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From Campus Technology:

Indiana University has signed a deal with Pearson as part of the institution’s sizable eTexts@IU initiative. Pearson is one of just a few major publishers that have been holdouts on the digital textbook project, which allows faculty to choose those over printed textbooks in order to obtain a reduced price on the curriculum for students. The news was hinted at recently in an article about eTexts@IU on

The eTexts pilot began in 2009 and spread to all eight Indiana U campuses in 2011. Students and faculty access the materials through Courseload, an online platform that allows students to read, annotate, and communicate with others on computers, tablets, and smartphones. The university isn’t divulging the details of the agreement. But previous agreements with other publishers guarantee a discount for the digital textbook in return for every student registered for a class paying a course fee for access to the e-book, which is dramatically discounted from the price they’d pay for the traditional textbook.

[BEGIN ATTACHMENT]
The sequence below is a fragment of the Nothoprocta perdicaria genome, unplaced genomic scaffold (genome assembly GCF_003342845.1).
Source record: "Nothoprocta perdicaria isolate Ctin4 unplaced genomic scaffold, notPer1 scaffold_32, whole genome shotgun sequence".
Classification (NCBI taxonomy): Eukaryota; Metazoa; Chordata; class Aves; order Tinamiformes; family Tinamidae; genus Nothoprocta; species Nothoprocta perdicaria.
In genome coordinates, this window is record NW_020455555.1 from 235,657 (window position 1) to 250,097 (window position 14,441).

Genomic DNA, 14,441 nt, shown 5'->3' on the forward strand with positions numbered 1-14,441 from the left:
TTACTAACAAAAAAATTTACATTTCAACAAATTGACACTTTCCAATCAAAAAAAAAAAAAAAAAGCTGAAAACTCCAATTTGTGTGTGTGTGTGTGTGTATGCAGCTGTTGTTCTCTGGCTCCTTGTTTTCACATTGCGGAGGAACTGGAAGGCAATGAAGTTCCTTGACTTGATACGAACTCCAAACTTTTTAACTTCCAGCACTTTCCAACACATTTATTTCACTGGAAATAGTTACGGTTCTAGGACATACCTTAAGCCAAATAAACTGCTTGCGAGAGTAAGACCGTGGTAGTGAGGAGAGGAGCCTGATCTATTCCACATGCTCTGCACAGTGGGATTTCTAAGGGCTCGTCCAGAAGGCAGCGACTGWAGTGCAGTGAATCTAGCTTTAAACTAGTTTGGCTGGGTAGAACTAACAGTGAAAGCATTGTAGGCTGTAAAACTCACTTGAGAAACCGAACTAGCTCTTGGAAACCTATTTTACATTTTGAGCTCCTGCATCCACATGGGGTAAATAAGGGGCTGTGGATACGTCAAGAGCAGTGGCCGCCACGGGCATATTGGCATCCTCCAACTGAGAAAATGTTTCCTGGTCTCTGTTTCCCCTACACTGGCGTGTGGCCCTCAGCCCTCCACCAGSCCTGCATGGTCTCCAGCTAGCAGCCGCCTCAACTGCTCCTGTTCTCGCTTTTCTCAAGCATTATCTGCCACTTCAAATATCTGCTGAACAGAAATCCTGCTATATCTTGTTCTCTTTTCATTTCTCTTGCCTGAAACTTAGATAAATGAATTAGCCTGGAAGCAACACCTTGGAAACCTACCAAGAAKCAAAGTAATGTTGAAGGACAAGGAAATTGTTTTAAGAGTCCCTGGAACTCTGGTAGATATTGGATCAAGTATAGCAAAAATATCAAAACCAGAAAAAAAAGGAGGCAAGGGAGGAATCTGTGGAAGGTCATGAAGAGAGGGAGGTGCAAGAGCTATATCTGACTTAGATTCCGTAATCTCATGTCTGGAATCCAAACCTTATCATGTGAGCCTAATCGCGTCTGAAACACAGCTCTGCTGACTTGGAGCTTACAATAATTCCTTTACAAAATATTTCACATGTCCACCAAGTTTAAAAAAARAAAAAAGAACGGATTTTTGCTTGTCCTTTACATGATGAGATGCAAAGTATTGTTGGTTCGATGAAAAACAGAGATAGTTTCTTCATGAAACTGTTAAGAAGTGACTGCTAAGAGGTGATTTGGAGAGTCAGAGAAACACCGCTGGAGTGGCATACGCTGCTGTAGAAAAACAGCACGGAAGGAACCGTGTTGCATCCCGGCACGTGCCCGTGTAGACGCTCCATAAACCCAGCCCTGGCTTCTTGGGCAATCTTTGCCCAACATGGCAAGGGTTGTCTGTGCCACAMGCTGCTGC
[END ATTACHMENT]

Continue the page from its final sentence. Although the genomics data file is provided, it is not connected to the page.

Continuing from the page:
This “100 percent coverage” or “course fee” model does an end run around the problem of students choosing not to buy the book at all, pirating a copy of the book online, or buying it used, all of which cut the publisher out from the transaction entirely and contribute to the formula used by publishers in setting textbook prices.

More in the article.  Thanks to Michael von Glahn for the link.


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